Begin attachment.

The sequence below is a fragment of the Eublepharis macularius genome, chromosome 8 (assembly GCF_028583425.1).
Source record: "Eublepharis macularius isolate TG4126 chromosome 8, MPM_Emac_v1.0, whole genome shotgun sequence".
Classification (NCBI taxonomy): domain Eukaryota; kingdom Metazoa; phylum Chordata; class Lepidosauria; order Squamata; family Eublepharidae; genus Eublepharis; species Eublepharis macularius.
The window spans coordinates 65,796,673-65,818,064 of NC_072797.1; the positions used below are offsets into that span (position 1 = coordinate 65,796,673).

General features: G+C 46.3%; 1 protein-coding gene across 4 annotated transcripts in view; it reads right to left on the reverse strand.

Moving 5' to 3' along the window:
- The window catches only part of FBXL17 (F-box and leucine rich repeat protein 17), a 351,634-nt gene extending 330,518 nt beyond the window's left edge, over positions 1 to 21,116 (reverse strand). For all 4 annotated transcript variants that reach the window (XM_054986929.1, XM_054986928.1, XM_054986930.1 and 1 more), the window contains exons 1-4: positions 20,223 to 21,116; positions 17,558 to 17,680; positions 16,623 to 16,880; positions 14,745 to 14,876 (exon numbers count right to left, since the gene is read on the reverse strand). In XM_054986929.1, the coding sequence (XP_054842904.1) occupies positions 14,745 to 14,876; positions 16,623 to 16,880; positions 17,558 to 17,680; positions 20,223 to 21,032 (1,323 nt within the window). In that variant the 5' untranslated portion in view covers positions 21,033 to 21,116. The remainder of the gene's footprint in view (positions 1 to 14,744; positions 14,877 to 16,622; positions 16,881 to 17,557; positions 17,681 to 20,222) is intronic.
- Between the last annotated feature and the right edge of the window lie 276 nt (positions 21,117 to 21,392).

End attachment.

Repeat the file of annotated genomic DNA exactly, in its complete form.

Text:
The sequence below is a fragment of the Eublepharis macularius genome, chromosome 8 (assembly GCF_028583425.1).
Source record: "Eublepharis macularius isolate TG4126 chromosome 8, MPM_Emac_v1.0, whole genome shotgun sequence".
Classification (NCBI taxonomy): domain Eukaryota; kingdom Metazoa; phylum Chordata; class Lepidosauria; order Squamata; family Eublepharidae; genus Eublepharis; species Eublepharis macularius.
The window spans coordinates 65,796,673-65,818,064 of NC_072797.1; the positions used below are offsets into that span (position 1 = coordinate 65,796,673).

General features: G+C 46.3%; 1 protein-coding gene across 4 annotated transcripts in view; it reads right to left on the reverse strand.

Moving 5' to 3' along the window:
- The window catches only part of FBXL17 (F-box and leucine rich repeat protein 17), a 351,634-nt gene extending 330,518 nt beyond the window's left edge, over positions 1 to 21,116 (reverse strand). For all 4 annotated transcript variants that reach the window (XM_054986929.1, XM_054986928.1, XM_054986930.1 and 1 more), the window contains exons 1-4: positions 20,223 to 21,116; positions 17,558 to 17,680; positions 16,623 to 16,880; positions 14,745 to 14,876 (exon numbers count right to left, since the gene is read on the reverse strand). In XM_054986929.1, the coding sequence (XP_054842904.1) occupies positions 14,745 to 14,876; positions 16,623 to 16,880; positions 17,558 to 17,680; positions 20,223 to 21,032 (1,323 nt within the window). In that variant the 5' untranslated portion in view covers positions 21,033 to 21,116. The remainder of the gene's footprint in view (positions 1 to 14,744; positions 14,877 to 16,622; positions 16,881 to 17,557; positions 17,681 to 20,222) is intronic.
- Between the last annotated feature and the right edge of the window lie 276 nt (positions 21,117 to 21,392).